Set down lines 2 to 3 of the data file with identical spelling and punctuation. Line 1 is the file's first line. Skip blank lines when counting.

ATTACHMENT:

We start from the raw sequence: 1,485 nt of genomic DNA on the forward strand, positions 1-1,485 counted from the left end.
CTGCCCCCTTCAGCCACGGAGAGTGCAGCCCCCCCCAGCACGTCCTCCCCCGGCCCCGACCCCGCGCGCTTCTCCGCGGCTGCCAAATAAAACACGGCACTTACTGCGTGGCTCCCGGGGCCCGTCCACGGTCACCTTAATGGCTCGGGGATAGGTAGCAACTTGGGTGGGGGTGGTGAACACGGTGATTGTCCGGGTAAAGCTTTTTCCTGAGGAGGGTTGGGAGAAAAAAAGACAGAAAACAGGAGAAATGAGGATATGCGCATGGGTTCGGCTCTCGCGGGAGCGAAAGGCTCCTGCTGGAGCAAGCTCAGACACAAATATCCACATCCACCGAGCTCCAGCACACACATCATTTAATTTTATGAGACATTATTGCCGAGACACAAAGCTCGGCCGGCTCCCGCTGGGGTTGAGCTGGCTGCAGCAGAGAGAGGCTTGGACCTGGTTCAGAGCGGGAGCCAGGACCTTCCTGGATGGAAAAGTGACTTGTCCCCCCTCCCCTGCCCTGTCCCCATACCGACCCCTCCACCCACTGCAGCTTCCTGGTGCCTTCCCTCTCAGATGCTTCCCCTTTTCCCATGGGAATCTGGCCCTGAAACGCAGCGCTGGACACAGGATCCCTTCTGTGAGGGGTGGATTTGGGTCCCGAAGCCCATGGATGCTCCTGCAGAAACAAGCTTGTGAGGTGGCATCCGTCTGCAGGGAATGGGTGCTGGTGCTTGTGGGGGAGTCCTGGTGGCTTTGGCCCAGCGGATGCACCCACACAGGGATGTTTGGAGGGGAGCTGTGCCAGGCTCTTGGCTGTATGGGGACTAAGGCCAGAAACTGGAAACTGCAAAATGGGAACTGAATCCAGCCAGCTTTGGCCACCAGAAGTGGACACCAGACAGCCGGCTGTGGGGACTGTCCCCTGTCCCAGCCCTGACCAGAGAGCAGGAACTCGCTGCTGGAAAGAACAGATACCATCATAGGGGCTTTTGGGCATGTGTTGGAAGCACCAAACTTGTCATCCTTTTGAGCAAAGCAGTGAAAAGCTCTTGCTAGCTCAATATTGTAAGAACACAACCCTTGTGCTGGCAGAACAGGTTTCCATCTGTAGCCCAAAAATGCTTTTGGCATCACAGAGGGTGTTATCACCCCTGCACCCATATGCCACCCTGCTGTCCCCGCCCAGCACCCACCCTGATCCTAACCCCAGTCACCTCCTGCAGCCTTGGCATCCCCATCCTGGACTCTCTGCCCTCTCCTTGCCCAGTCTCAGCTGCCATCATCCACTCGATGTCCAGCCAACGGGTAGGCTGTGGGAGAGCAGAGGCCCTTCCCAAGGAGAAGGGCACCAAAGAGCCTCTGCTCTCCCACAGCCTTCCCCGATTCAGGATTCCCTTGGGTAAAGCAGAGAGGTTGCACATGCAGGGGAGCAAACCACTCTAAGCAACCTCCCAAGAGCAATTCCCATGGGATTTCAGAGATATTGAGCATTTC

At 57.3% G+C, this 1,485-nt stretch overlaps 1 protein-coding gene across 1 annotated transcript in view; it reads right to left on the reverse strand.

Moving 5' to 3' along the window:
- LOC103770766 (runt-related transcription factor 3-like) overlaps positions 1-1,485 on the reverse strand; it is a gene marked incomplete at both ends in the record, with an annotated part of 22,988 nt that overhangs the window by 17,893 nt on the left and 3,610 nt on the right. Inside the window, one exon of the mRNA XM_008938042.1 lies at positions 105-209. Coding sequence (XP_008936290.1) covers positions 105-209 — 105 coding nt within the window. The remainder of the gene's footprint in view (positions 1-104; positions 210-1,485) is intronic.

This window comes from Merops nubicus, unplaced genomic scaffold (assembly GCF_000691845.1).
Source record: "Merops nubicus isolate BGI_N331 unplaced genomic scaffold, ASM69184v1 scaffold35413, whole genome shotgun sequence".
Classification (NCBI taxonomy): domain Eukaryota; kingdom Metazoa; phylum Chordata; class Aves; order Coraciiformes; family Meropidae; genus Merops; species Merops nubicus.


CTGCCCCCTTCAGCCACGGAGAGTGCAGCCCCCCCCAGCACGTCCTCCCCCGGCCCCGACCCCGCGCGCTTCTCCGCGGCTGCCAAATAAAACACGGCACTTACTGCGTGGCTCCCGGGGCCCGTCCACGGTCACCTTAATGGCTCGGGGATAGGTAGCAACTTGGGTGGGGGTGGTGAACACGGTGATTGTCCGGGTAAAGCTTTTTCCTGAGGAGGGTTGGGAGAAAAAAAGACAGAAAACAGGAGAAATGAGGATATGCGCATGGGTTCGGCTCTCGCGGGAGCGAAAGGCTCCTGCTGGAGCAAGCTCAGACACAAATATCCACATCCACCGAGCTCCAGCACACACATCATTTAATTTTATGAGACATTATTGCCGAGACACAAAGCTCGGCCGGCTCCCGCTGGGGTTGAGCTGGCTGCAGCAGAGAGAGGCTTGGACCTGGTTCAGAGCGGGAGCCAGGACCTTCCTGGATGGAAAAGTGACTTGTCCCCCCTCCCCTGCCCTGTCCCCATACCGACCCCTCCACCCACTGCAGCTTCCTGGTGCCTTCCCTCTCAGATGCTTCCCCTTTTCCCATGGGAATCTGGCCCTGAAACGCAGCGCTGGACACAGGATCCCTTCTGTGAGGGGTGGATTTGGGTCCCGAAGCCCATGGATGCTCCTGCAGAAACAAGCTTGTGAGGTGGCATCCGTCTGCAGGGAATGGGTGCTGGTGCTTGTGGGGGAGTCCTGGTGGCTTTGGCCCAGCGGATGCACCCACACAGGGATGTTTGGAGGGGAGCTGTGCCAGGCTCTTGGCTGTATGGGGACTAAGGCCAGAAACTGGAAACTGCAAAATGGGAACTGAATCCAGCCAGCTTTGGCCACCAGAAGTGGACACCAGACAGCCGGCTGTGGGGACTGTCCCCTGTCCCAGCCCTGACCAGAGAGCAGGAACTCGCTGCTGGAAAGAACAGATACCATCATAGGGGCTTTTGGGCATGTGTTGGAAGCACCAAACTTGTCATCCTTTTGAGCAAAGCAGTGAAAAGCTCTTGCTAGCTCAATATTGTAAGAACACAACCCTTGTGCTGGCAGAACAGGTTTCCATCTGTAGCCCAAAAATGCTTTTGGCATCACAGAGGGTGTTATCACCCCTGCACCCATATGCCACCCTGCTGTCCCCGCCCAGCACCCACCCTGATCCTAACCCCAGTCACCTCCTGCAGCCTTGGCATCCCCATCCTGGACTCTCTGCCCTCTCCTTGCCCAGTCTCAGCTGCCATCATCCACTCGATGTCCAGCCAACGGGTAGGCTGTGGGAGAGCAGAGGCCCTTCCCAAGGAGAAGGGCACCAAAGAGCCTCTGCTCTCCCACAGCCTTCCCCGATTCAGGATTCCCTTGGGTAAAGCAGAGAGGTTGCACATGCAGGGGAGCAAACCACTCTAAGCAACCTCCCAAGAGCAATTCCCATGGGATTTCAGAGATATTGAGCATTTC

At 57.3% G+C, this 1,485-nt stretch overlaps 1 protein-coding gene across 1 annotated transcript in view; it reads right to left on the reverse strand.